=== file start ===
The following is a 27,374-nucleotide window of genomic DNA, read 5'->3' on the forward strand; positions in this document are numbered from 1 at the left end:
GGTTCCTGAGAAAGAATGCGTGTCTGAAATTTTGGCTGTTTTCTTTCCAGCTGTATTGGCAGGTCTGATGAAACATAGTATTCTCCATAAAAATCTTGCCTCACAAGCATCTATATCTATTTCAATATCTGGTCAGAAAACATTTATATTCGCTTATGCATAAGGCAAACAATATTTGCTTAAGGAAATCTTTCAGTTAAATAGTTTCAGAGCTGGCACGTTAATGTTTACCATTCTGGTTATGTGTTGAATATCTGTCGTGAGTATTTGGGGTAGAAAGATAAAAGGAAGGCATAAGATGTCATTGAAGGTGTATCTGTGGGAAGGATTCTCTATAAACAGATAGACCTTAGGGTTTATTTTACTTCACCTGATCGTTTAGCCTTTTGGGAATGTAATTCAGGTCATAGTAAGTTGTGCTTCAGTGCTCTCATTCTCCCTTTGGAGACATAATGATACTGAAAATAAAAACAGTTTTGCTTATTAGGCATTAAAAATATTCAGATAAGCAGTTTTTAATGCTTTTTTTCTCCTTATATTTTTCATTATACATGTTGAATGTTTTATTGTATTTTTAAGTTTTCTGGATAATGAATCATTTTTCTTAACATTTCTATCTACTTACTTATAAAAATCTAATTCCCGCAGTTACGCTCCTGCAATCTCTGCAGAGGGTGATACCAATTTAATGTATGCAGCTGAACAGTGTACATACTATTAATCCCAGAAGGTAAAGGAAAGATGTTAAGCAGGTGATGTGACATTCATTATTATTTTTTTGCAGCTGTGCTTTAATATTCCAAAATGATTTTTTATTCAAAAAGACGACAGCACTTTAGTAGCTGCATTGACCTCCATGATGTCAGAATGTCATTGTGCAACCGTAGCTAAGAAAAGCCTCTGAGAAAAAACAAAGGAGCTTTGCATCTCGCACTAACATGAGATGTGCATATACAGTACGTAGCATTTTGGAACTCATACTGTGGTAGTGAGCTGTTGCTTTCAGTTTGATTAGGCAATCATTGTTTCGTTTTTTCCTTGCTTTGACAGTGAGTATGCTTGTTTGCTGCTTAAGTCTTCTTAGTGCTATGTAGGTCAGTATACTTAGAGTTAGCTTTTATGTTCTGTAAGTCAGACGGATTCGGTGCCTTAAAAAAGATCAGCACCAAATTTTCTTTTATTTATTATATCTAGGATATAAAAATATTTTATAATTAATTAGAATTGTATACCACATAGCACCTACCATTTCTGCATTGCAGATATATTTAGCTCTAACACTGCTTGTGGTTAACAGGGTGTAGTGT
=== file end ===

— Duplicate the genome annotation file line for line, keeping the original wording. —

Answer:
The following is a 27,374-nucleotide window of genomic DNA, read 5'->3' on the forward strand; positions in this document are numbered from 1 at the left end:
GGTTCCTGAGAAAGAATGCGTGTCTGAAATTTTGGCTGTTTTCTTTCCAGCTGTATTGGCAGGTCTGATGAAACATAGTATTCTCCATAAAAATCTTGCCTCACAAGCATCTATATCTATTTCAATATCTGGTCAGAAAACATTTATATTCGCTTATGCATAAGGCAAACAATATTTGCTTAAGGAAATCTTTCAGTTAAATAGTTTCAGAGCTGGCACGTTAATGTTTACCATTCTGGTTATGTGTTGAATATCTGTCGTGAGTATTTGGGGTAGAAAGATAAAAGGAAGGCATAAGATGTCATTGAAGGTGTATCTGTGGGAAGGATTCTCTATAAACAGATAGACCTTAGGGTTTATTTTACTTCACCTGATCGTTTAGCCTTTTGGGAATGTAATTCAGGTCATAGTAAGTTGTGCTTCAGTGCTCTCATTCTCCCTTTGGAGACATAATGATACTGAAAATAAAAACAGTTTTGCTTATTAGGCATTAAAAATATTCAGATAAGCAGTTTTTAATGCTTTTTTTCTCCTTATATTTTTCATTATACATGTTGAATGTTTTATTGTATTTTTAAGTTTTCTGGATAATGAATCATTTTTCTTAACATTTCTATCTACTTACTTATAAAAATCTAATTCCCGCAGTTACGCTCCTGCAATCTCTGCAGAGGGTGATACCAATTTAATGTATGCAGCTGAACAGTGTACATACTATTAATCCCAGAAGGTAAAGGAAAGATGTTAAGCAGGTGATGTGACATTCATTATTATTTTTTTGCAGCTGTGCTTTAATATTCCAAAATGATTTTTTATTCAAAAAGACGACAGCACTTTAGTAGCTGCATTGACCTCCATGATGTCAGAATGTCATTGTGCAACCGTAGCTAAGAAAAGCCTCTGAGAAAAAACAAAGGAGCTTTGCATCTCGCACTAACATGAGATGTGCATATACAGTACGTAGCATTTTGGAACTCATACTGTGGTAGTGAGCTGTTGCTTTCAGTTTGATTAGGCAATCATTGTTTCGTTTTTTCCTTGCTTTGACAGTGAGTATGCTTGTTTGCTGCTTAAGTCTTCTTAGTGCTATGTAGGTCAGTATACTTAGAGTTAGCTTTTATGTTCTGTAAGTCAGACGGATTCGGTGCCTTAAAAAAGATCAGCACCAAATTTTCTTTTATTTATTATATCTAGGATATAAAAATATTTTATAATTAATTAGAATTGTATACCACATAGCACCTACCATTTCTGCATTGCAGATATATTTAGCTCTAACACTGCTTGTGGTTAACAGGGTGTAGTGT